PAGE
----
The Landmark Dive Bar, Located On Main Street Just East Of Deep Ellum, Will Receive A Minor Facelift And Be Re-Branded As Charlie’s Star Lounge.
It took a few years, but the East Elm neighborhood adjacent to Deep Ellum looks like it’s on the verge of finally becoming a thing — and many thanks, it would appear, to a group of Deep Ellum business owners who are forcing the issue of bringing business a few blocks over.
The first recent domino fell in October when it was announced that the group behind Lizard Lounge was taking over the operations at the destination It’ll Do dance club. That news was then quickly followed in November with the reveal that Adair’s Saloon owner Joel Morales had taken over the old Peak & Elm space and turned it into a new neighborhood watering hole he’s calling The Peak Inn. Today comes strike three: Yesterday, the team behind the remarkably inclusive Deep Ellum music venue The Nines formally signed a lease to take over operations at the landmark dive bar known as the Starlight Lounge.
Following a brief goodbye period for the Starlight, the space will be closed for a spell as the new ownership upgrades the space — mostly bringing it up to code while not getting too in the way of the dingier charms it has developed throughout the years.
When it reopens in early summer, it will do so under a new name: Co-owners Allen Falkner and Corey Howe are calling the spot Charlie’s Star Lounge.
Angling for an ’80s/’90s trucker dive bar vibe, the bar’s theme will center around a titular character named Charlie — a similar-sounding plan to the branding efforts Victory Park restaurant Billy Can Can. While the “Charlie” name has two connections to its owners (Charles is Falkner’s given first name and Charlie is the name of Howe’s cat), Howe says he envisions the Charlie of Charlie’s Star Lounge as something along the lines of Donald Gibb’s Bloodsport character.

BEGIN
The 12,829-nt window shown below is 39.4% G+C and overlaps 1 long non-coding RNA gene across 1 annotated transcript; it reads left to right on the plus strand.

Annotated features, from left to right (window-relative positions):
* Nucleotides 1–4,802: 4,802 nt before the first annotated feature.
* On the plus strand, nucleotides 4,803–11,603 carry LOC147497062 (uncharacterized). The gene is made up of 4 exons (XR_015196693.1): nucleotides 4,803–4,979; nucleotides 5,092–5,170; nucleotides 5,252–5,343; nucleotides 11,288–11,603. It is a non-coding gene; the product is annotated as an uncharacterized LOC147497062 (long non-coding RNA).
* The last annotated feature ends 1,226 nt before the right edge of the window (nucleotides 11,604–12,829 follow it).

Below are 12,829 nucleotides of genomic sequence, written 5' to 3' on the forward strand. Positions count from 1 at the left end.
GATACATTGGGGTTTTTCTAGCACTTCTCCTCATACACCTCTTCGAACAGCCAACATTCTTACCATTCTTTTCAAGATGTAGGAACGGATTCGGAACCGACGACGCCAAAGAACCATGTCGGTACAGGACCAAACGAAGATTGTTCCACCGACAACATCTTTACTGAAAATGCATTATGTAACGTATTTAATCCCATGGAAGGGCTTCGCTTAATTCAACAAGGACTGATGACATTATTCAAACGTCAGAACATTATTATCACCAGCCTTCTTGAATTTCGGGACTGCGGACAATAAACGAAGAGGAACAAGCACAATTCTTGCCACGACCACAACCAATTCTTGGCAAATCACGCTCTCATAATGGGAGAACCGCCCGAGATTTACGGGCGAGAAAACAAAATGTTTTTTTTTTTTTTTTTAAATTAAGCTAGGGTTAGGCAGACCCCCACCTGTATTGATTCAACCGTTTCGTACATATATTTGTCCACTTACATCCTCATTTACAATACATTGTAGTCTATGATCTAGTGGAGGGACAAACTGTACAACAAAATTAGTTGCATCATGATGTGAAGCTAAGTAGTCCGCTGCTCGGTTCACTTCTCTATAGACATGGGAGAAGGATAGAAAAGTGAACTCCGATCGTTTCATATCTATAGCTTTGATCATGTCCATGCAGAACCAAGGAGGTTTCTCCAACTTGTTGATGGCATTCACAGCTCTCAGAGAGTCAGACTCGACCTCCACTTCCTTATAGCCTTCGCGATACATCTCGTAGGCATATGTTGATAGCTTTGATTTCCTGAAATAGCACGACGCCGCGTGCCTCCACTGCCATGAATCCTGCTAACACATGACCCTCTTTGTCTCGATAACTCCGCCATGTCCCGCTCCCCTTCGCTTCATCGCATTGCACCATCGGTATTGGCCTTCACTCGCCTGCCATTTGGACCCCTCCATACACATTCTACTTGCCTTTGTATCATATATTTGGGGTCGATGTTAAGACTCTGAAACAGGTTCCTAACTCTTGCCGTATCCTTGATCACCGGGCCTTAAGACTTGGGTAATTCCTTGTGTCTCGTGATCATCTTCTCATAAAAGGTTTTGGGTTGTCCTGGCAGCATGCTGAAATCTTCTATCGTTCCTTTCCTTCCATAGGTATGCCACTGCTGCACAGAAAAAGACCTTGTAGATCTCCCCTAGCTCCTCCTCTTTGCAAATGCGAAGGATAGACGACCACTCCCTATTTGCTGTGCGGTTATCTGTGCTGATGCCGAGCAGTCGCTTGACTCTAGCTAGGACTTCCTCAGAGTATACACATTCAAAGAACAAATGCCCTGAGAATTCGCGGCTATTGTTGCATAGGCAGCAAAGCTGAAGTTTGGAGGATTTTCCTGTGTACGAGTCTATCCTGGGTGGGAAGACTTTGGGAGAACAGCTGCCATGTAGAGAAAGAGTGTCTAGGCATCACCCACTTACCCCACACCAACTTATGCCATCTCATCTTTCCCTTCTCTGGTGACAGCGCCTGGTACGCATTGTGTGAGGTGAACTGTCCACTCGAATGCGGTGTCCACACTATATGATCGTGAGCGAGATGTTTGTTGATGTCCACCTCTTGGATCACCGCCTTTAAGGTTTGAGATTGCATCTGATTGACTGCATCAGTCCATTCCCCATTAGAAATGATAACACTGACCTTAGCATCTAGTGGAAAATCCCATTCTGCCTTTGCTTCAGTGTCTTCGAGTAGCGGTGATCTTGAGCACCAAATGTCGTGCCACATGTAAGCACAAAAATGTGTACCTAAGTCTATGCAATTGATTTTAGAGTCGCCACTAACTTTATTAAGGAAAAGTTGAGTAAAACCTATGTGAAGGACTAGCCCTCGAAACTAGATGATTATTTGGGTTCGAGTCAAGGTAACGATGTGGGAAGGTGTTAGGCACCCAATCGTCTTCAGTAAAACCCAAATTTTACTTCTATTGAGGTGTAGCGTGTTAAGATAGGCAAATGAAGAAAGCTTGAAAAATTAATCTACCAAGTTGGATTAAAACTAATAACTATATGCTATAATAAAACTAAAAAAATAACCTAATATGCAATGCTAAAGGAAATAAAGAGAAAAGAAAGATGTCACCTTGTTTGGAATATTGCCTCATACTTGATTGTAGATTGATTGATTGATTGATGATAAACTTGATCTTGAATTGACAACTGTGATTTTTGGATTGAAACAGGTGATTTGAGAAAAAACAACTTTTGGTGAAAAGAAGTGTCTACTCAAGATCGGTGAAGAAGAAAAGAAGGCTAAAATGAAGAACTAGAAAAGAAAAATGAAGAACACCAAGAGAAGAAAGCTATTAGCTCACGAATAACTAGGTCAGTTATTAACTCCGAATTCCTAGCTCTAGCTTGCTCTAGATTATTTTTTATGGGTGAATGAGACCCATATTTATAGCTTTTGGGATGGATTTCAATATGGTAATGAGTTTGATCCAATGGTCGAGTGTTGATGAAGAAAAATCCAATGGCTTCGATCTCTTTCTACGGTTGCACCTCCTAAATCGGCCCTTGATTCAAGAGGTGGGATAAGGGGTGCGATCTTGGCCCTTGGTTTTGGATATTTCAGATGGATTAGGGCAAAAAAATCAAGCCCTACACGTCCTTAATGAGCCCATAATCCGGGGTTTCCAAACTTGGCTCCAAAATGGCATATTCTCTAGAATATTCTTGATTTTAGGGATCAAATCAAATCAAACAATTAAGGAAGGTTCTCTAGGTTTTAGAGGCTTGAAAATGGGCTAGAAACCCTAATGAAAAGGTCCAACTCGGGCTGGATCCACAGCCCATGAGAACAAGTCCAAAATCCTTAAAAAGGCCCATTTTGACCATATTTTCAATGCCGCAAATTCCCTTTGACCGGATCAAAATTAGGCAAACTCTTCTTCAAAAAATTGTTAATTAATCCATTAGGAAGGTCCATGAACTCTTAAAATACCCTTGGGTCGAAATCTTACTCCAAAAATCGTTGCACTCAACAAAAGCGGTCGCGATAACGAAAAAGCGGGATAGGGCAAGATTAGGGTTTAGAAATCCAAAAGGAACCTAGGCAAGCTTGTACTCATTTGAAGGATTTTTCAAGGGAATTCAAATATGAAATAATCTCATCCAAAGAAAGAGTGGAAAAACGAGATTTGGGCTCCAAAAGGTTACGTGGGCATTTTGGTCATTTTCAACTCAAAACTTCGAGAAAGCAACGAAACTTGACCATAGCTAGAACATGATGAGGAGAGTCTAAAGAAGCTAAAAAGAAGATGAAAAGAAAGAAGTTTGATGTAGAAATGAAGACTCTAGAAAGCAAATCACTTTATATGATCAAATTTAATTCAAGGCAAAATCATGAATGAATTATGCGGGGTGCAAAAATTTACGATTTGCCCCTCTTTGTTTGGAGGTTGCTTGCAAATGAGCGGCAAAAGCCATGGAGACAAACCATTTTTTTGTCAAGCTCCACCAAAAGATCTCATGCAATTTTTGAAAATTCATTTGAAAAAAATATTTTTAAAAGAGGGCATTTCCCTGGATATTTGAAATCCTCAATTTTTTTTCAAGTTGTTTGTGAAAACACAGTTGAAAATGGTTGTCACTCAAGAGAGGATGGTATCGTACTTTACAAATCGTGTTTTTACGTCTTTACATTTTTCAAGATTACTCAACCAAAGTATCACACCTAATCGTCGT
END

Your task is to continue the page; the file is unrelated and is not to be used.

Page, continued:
Originally built in 1956, the bar’s 4319 Main Street building has a long and winding history. Throughout its first three incarnations — Golden Goose Drive Inn (1956), Bud’s Bar-B-Q (1963) and Perry’s Drive Inn (1965) — it exclusively operated as a restaurant. Before changing hands again in 1968 and became Uncle Dudley’s Drive In, owners applied for and received a license for serving alcohol on the premises. A year later, it changed names once more and became the Starlite Drive Inn. Finally, in 1996, it became the Starlight Lounge, and switched over to a straightforward bar concept — and Reverend Horton Heat song-immortalized hideaway— that it has remained as for the last 24 years.
This next chapter for the building will bring a few noteworthy changes. First and foremost, while Howe and Falkner promise to maintain some daylight operating hours to appease the Starlight’s regulars, the room will no longer be one of the earliest-opening bars in town. On the other hand, Charlie’s Star Lounge won’t just be serving beer and wine as the Starlight has; it will instead boast a full liquor license, and its offerings will largely focus on frozen drinks, boilermakers and canned beers.
As for the nuts and bolts, plans include reinforcing the structure some, trenching the floor for new plumbing, installing new bathrooms and electrical, adding more safety lighting to its 28-spot parking lot and bringing some cosmetic upgrades to the patio.
For the most part, though, the charming patina — including the wood-paneled walls, its pool table, the old neon lights and the rustic wall decorations — will remain in place.
“We want the bar to look pretty much the same — but, at the same time, it doesn’t have to look completely like a place where your grandfather would play bingo,” says longtime bartender (and rock band Dead Flowers frontman) Howe, who Falkner chose to team up with on the new spot due to his turnaround of The Nines after coming on as its general manager. “We just want it to be a fun, good-time bar.”
In time, he and Falkner hope to build an addition on the building for a kitchen, but they expect to satisfy hungry patrons by hosting food trucks or by directing them to the nearby Peak Inn’s kitchen for now. On the entertainment front, Howe envisions the 1,400-square-foot spot hosting karaoke on the weekends, and perhaps some DJ nights dotting the calendar here and there.
“It’s going to be a pretty relaxed place,” Howe says.
Adds Falkner with a laugh: “Basically the exact opposite of The Nines.”
All photos by Jeremy Hughes.